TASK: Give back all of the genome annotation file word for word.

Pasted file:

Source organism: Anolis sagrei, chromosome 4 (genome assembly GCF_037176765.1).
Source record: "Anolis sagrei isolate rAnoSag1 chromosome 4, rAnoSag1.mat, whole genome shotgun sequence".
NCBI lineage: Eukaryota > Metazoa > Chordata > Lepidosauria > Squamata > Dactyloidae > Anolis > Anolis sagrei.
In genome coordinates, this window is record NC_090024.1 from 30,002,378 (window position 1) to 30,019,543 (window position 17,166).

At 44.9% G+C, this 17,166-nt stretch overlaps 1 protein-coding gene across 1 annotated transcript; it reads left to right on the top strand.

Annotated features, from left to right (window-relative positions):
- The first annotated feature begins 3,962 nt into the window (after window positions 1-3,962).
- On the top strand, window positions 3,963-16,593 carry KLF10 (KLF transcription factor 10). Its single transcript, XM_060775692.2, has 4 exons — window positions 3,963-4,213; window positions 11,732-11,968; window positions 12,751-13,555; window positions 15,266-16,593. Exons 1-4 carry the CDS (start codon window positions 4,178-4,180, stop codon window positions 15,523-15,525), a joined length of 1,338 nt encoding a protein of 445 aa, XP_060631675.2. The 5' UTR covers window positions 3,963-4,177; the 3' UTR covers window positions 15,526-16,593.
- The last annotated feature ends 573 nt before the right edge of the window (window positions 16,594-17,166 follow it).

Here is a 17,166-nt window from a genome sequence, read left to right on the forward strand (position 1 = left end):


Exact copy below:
Source organism: Anolis sagrei, chromosome 4 (genome assembly GCF_037176765.1).
Source record: "Anolis sagrei isolate rAnoSag1 chromosome 4, rAnoSag1.mat, whole genome shotgun sequence".
NCBI lineage: Eukaryota > Metazoa > Chordata > Lepidosauria > Squamata > Dactyloidae > Anolis > Anolis sagrei.
In genome coordinates, this window is record NC_090024.1 from 30,002,378 (window position 1) to 30,019,543 (window position 17,166).

At 44.9% G+C, this 17,166-nt stretch overlaps 1 protein-coding gene across 1 annotated transcript; it reads left to right on the top strand.

Annotated features, from left to right (window-relative positions):
- The first annotated feature begins 3,962 nt into the window (after window positions 1-3,962).
- On the top strand, window positions 3,963-16,593 carry KLF10 (KLF transcription factor 10). Its single transcript, XM_060775692.2, has 4 exons — window positions 3,963-4,213; window positions 11,732-11,968; window positions 12,751-13,555; window positions 15,266-16,593. Exons 1-4 carry the CDS (start codon window positions 4,178-4,180, stop codon window positions 15,523-15,525), a joined length of 1,338 nt encoding a protein of 445 aa, XP_060631675.2. The 5' UTR covers window positions 3,963-4,177; the 3' UTR covers window positions 15,526-16,593.
- The last annotated feature ends 573 nt before the right edge of the window (window positions 16,594-17,166 follow it).

Here is a 17,166-nt window from a genome sequence, read left to right on the forward strand (position 1 = left end):